Re: The inevitability of death, or the death of inevitability?

From: Josiah Draper (
Date: Sat Dec 29 2001 - 13:49:02 MST

Faith... is not the idea that "some things should not be rationally questioned", but if you have faith in something I would say it is more like knowing something is true or will happen although you don't have all the proof it wil. For example : the sun will rise next morning. You know it will happen, but you can't prove it or can you?
  ----- Original Message -----
  From: Ben Goertzel
  Sent: Friday, December 28, 2001 7:46 AM
  Subject: RE: The inevitability of death, or the death of inevitability?

  About "faith" and whether Eli's gotta have it or not... (I really love these
  endless threads dissecting Eliezer's psychology. We haven't gotten onto his
  potty training yet for some reason; I guess there's a paucity of Freudians
  on the list...)

  Anyway, I partly agree with Samantha here, actually.

  But only partly!

  Of course, as Hume observed back when I was in diapers, the problem of
  induction is
  unsolvable. *Purely* rational inference about the universe is not possible.
  Even highly-refined probabilistic inference engines like your own brain have
  to make some a priori assumption about the background probability
  (to cast Hume in Bayesian terms).

  Call it faith, call it intuition, or call it Caledonia Mahogany's Elbows,
  there's something in addition rational calculation going on when we make
  judgments, particularly in such data-poor domains as the end-state of
  the cosmos!

  I also agree with Eli's point that our physical models of the universe are
  very unstable and not to be taken that seriously in the "big picture."
  I think the problem of induction show itself rather clearly in this
  The time series of physical models of the universe is really not very long,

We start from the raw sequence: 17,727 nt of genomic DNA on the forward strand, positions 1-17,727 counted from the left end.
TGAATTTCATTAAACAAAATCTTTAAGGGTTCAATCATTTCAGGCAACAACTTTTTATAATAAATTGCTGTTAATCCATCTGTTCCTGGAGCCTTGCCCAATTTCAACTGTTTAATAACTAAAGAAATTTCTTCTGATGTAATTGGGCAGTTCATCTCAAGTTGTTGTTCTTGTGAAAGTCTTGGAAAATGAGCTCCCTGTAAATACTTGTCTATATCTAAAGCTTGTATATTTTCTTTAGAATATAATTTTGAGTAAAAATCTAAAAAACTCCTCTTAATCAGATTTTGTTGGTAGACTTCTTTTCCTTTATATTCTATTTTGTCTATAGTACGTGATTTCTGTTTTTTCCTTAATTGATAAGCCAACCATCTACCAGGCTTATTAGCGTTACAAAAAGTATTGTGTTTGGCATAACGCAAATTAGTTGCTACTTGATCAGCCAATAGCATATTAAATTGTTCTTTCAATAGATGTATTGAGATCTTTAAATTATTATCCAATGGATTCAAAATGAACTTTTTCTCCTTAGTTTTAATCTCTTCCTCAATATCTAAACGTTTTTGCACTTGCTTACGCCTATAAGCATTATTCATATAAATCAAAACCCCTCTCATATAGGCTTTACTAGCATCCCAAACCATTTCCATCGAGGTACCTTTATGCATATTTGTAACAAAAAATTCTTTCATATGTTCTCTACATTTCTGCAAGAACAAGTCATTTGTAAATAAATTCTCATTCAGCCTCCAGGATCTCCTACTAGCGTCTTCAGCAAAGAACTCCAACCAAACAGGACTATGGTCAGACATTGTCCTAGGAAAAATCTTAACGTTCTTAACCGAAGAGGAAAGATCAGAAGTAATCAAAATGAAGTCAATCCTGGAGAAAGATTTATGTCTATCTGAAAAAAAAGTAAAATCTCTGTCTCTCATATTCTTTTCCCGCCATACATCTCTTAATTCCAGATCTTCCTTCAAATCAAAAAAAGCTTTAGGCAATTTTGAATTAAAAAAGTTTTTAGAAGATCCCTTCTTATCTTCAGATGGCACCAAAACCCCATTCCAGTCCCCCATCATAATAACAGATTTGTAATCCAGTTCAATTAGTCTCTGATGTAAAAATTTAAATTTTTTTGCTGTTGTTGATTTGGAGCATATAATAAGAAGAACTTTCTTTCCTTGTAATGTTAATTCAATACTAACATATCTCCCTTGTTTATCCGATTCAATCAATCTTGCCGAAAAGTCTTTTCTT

there's a lot of faith/intuition/assumption in extrapolating it *or* even in
  estimating its variance as Eliezer is implicitly doing...

  BUT -- I guess the problem with the word "faith", Samantha, is that it often
  goes along
  with the idea that *some things should not be rationally questioned.* If
  you have
  faith in life after death, you should not even consider rational arguments

  This is not the same as the kind of a-rational intuition that must underly
  assumption of background probability distributions. The mind must make some
  underlying, biased assumptions in order to reason; but it can be flexible
  about what
  these assumptions are. "Faith" implies a forced lack of flexibility in this
  which is surely NOT optimal in terms of maximizing cognitive power (though
  it may
  well be optimal as a mechanism of spreading a certain assumption throughout

  -- Ben G

> "Eliezer S. Yudkowsky" wrote:
> > Perhaps. Understand that I do not have "faith" that immortality is
> > possible. I am simply stating that before we get all emotional
> about this
> > issue - that is, before we begin making value judgements or
> philosophical
> > assumptions based on it - we should remember that the model the
> prediction
> > is based on is a model which historically has often changed and
> currently
> > is still in flux.
> Faith may be a word that has fallen into disrepute in some
> camps. However, if I did not have "faith" that X (SI,
> singularity, immortality) was possible I wouldn't spend any time
> at all working towards actually producing such. In short, some
> questions are not effectively tackled by armchair cogitations.
> They can only be resolved, to the extent they are resolvable, by
> taking a working hypotheses and proceeding to check whether it
> is or can be made real.
> We know so very little about what "the universe" is and includes
> that it is extremely hubristic to claim that the universe simply
> does not allow X or that there is no way for anything that was
> part of the universe to survive the "death" of said universe or
> certain types of transformation thereof.
> - samantha

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